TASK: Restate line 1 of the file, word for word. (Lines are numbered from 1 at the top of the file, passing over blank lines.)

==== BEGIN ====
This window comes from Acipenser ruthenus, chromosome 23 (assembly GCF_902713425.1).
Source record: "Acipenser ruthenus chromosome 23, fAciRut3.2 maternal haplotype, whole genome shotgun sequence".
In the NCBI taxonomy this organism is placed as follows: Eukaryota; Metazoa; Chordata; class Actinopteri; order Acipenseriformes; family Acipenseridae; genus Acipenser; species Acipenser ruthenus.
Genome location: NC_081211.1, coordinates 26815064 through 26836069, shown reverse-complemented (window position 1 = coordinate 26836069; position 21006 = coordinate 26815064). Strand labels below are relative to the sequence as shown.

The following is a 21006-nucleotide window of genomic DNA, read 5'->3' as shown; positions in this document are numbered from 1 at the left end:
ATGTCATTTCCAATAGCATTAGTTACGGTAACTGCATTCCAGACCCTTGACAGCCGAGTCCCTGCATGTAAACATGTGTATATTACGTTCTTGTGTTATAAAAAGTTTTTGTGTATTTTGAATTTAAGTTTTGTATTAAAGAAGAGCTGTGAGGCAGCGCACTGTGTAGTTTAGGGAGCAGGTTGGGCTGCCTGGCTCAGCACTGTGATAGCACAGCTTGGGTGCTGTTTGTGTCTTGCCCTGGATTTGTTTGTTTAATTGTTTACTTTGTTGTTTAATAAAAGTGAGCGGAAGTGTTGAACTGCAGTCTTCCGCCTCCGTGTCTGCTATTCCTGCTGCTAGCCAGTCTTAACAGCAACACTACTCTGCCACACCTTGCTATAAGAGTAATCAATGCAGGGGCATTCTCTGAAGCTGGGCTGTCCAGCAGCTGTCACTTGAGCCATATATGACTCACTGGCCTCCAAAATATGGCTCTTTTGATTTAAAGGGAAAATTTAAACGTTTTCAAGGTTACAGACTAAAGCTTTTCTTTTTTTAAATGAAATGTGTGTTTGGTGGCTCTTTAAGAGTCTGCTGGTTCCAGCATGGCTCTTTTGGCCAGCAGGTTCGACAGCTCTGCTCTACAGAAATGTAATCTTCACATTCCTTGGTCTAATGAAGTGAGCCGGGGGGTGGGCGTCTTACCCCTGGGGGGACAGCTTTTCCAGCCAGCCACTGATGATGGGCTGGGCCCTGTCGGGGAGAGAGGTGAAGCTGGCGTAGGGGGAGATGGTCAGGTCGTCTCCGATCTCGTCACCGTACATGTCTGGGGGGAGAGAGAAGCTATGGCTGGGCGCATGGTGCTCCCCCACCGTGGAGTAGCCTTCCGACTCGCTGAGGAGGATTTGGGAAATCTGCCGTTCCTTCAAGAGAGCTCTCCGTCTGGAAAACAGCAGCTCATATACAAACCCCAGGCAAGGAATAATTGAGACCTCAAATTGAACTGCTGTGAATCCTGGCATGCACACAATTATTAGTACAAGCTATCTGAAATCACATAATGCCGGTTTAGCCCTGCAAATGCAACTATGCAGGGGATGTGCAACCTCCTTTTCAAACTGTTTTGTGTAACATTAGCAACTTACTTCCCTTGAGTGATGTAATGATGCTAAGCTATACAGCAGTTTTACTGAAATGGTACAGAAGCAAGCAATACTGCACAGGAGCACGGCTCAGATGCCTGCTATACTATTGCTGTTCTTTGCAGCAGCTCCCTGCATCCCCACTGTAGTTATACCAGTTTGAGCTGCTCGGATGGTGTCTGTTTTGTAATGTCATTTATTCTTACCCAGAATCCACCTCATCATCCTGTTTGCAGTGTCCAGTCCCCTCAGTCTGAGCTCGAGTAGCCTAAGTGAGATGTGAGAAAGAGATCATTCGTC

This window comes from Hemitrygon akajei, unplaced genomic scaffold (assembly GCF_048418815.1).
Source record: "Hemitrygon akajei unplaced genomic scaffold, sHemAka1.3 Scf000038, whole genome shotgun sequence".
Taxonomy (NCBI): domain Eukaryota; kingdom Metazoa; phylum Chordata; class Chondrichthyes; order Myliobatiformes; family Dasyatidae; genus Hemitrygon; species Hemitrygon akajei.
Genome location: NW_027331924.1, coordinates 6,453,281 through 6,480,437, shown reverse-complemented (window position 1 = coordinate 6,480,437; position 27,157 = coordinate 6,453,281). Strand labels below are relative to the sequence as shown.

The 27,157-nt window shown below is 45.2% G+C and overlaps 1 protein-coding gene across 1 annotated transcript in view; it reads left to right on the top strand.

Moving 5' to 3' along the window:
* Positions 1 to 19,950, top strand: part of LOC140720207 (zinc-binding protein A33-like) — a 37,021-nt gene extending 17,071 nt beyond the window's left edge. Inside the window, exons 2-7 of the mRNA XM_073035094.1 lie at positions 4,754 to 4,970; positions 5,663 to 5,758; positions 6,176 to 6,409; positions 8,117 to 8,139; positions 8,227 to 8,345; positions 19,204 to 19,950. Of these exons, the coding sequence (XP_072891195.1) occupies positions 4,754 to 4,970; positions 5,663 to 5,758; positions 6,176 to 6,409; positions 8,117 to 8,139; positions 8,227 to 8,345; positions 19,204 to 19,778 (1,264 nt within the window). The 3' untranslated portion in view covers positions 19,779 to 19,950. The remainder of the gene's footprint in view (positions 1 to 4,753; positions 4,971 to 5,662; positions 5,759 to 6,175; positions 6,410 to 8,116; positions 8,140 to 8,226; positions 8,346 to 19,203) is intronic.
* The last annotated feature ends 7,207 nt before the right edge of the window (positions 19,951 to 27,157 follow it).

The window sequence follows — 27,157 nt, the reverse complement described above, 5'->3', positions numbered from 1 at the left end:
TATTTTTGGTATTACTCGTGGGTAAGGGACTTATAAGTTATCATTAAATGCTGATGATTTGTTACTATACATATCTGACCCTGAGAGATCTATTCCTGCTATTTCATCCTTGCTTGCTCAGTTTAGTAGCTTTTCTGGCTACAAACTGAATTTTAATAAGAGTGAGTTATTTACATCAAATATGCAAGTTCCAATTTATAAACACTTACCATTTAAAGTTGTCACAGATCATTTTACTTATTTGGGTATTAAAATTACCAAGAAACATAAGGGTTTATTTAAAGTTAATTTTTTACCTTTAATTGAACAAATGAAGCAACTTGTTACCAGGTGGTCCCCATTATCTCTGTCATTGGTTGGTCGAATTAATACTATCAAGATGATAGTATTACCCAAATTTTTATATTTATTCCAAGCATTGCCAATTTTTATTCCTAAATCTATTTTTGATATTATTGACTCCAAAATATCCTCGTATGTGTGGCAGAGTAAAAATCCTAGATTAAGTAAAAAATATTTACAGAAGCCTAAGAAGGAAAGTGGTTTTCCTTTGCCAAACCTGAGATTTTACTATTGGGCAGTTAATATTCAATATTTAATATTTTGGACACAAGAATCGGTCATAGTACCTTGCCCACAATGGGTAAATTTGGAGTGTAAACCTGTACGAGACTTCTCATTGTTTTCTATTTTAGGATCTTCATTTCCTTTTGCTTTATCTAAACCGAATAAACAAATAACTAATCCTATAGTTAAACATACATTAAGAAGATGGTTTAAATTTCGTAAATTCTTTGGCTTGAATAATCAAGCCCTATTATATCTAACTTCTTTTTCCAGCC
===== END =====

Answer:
This window comes from Acipenser ruthenus, chromosome 23 (assembly GCF_902713425.1).